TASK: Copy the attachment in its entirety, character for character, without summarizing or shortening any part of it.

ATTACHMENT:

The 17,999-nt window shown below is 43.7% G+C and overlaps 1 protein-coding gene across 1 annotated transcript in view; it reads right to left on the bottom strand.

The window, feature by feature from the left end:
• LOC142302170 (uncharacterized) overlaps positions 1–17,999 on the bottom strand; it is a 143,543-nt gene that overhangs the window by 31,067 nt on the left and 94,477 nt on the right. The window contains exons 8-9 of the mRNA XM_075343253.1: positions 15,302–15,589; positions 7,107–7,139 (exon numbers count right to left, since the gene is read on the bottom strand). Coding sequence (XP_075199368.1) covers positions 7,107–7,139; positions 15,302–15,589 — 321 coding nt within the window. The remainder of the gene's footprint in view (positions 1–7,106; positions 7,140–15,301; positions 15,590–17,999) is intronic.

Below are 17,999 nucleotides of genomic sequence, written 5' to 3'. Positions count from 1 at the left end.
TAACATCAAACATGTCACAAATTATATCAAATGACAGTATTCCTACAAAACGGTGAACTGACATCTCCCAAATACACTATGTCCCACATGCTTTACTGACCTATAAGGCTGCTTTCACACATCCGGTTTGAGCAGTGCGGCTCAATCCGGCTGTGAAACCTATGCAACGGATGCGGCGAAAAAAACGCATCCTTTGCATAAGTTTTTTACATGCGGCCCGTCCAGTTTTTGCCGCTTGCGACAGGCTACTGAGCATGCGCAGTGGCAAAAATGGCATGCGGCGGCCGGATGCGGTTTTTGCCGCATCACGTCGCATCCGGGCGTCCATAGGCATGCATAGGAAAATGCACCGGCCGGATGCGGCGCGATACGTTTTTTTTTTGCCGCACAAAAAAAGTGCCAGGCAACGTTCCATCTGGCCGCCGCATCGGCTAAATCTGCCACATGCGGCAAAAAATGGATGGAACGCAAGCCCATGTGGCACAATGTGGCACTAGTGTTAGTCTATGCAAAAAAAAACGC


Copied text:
The 17,999-nt window shown below is 43.7% G+C and overlaps 1 protein-coding gene across 1 annotated transcript in view; it reads right to left on the bottom strand.

The window, feature by feature from the left end:
• LOC142302170 (uncharacterized) overlaps positions 1–17,999 on the bottom strand; it is a 143,543-nt gene that overhangs the window by 31,067 nt on the left and 94,477 nt on the right. The window contains exons 8-9 of the mRNA XM_075343253.1: positions 15,302–15,589; positions 7,107–7,139 (exon numbers count right to left, since the gene is read on the bottom strand). Coding sequence (XP_075199368.1) covers positions 7,107–7,139; positions 15,302–15,589 — 321 coding nt within the window. The remainder of the gene's footprint in view (positions 1–7,106; positions 7,140–15,301; positions 15,590–17,999) is intronic.

Below are 17,999 nucleotides of genomic sequence, written 5' to 3'. Positions count from 1 at the left end.
TAACATCAAACATGTCACAAATTATATCAAATGACAGTATTCCTACAAAACGGTGAACTGACATCTCCCAAATACACTATGTCCCACATGCTTTACTGACCTATAAGGCTGCTTTCACACATCCGGTTTGAGCAGTGCGGCTCAATCCGGCTGTGAAACCTATGCAACGGATGCGGCGAAAAAAACGCATCCTTTGCATAAGTTTTTTACATGCGGCCCGTCCAGTTTTTGCCGCTTGCGACAGGCTACTGAGCATGCGCAGTGGCAAAAATGGCATGCGGCGGCCGGATGCGGTTTTTGCCGCATCACGTCGCATCCGGGCGTCCATAGGCATGCATAGGAAAATGCACCGGCCGGATGCGGCGCGATACGTTTTTTTTTTGCCGCACAAAAAAAGTGCCAGGCAACGTTCCATCTGGCCGCCGCATCGGCTAAATCTGCCACATGCGGCAAAAAATGGATGGAACGCAAGCCCATGTGGCACAATGTGGCACTAGTGTTAGTCTATGCAAAAAAAAACGC